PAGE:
June 8, 2020
This spring, the UW transitioned to a fully online education model in light of COVID-19, requiring instructors to quickly adjust and implement their courses remotely.
Undoubtedly, the requirement has been a challenge. Instructors scrambled to gather drawing tablets, test software and recreate lesson plans. Meanwhile students have had to navigate the demands of a very different learning environment. Student engineering competitions, a highlight of the year, have been canceled or changed to design-based formats.
But engineers are problem-solvers, and amidst the difficulties, many of ME’s faculty, staff and students have stepped up with determination and creativity.
Engineering Innovation in Health
One of ME’s major capstone programs, EIH’s year-long curriculum typically culminates during spring quarter with a working prototype addressing a healthcare solution. Without access to campus labs and facilities, this year’s EIH students have been given more flexibility in their final projects.
To the surprise of instructors, many students have persevered, dividing up duties and setting up at-home work benches, 3D printers and testing systems to carry on with their prototypes. “At this point we understand how impactful our solution could be in bettering the lives of others, and frankly the entire class was just itching to build, construct and execute,” says ME senior Shayla Payne. “It’s important to acknowledge the disappointments associated with what we no longer can do, but it’s even more important to find what we still can do, because that list is longer!”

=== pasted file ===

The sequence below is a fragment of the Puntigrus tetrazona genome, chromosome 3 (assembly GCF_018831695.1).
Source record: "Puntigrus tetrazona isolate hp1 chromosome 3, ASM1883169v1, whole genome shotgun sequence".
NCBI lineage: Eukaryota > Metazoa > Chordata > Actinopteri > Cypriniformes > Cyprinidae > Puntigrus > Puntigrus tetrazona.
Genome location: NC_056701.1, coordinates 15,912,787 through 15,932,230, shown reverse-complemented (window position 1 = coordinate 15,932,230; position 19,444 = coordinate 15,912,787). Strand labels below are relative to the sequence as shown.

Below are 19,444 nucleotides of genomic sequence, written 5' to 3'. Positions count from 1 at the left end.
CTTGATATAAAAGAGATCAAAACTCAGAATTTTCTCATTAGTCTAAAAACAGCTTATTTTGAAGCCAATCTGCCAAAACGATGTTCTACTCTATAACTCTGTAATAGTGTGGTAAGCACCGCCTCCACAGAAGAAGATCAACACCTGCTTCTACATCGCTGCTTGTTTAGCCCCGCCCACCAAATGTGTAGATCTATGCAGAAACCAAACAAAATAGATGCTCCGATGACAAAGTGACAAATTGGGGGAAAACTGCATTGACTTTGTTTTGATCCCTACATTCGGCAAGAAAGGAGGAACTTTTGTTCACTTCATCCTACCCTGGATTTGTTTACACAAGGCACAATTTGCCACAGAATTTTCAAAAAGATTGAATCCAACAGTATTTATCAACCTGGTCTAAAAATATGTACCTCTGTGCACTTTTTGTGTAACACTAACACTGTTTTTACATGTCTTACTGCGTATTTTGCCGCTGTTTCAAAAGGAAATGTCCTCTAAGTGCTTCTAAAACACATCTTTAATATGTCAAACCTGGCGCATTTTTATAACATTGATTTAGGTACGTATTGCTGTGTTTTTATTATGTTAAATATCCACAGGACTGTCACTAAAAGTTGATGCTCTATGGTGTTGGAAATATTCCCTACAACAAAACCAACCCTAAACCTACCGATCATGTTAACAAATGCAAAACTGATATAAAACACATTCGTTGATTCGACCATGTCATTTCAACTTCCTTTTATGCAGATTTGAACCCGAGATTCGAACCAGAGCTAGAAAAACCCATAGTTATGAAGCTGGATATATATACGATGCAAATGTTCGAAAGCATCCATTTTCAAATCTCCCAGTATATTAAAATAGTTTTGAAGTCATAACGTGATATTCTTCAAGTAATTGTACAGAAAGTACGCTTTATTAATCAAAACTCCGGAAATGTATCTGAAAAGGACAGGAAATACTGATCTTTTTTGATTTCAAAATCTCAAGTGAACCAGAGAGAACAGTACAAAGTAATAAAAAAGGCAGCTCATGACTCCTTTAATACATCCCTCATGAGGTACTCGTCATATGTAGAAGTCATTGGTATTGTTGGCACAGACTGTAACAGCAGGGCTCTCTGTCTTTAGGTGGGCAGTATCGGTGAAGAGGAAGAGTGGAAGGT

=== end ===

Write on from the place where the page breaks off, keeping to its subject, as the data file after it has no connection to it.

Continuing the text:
ME355 – Introduction to Manufacturing Processes
When it became clear even lab classes would need to be conducted virtually, ME instructional technicians Eamon McQuaide and Reggie Rocamora knew they had a tough situation. One of their primary responsibilities is to train students on machine shop tools, a lab component that’s very hands-on and typically enjoyable for ME students, and also a requirement for many to graduate.
They quickly set out to produce short videos of machine shop demos. Since the students would be missing out on the real-life experience, they decided to make the videos not just instructional but also fun, adding campy music and graphics to keep students engaged. Covering topics like countersinks, welding and boring, their videos are anything but boring.
“Everything is a design problem,” says McQuaide. “This situation forced us to think about the underlying concepts and make supplemental content we can use in the future.”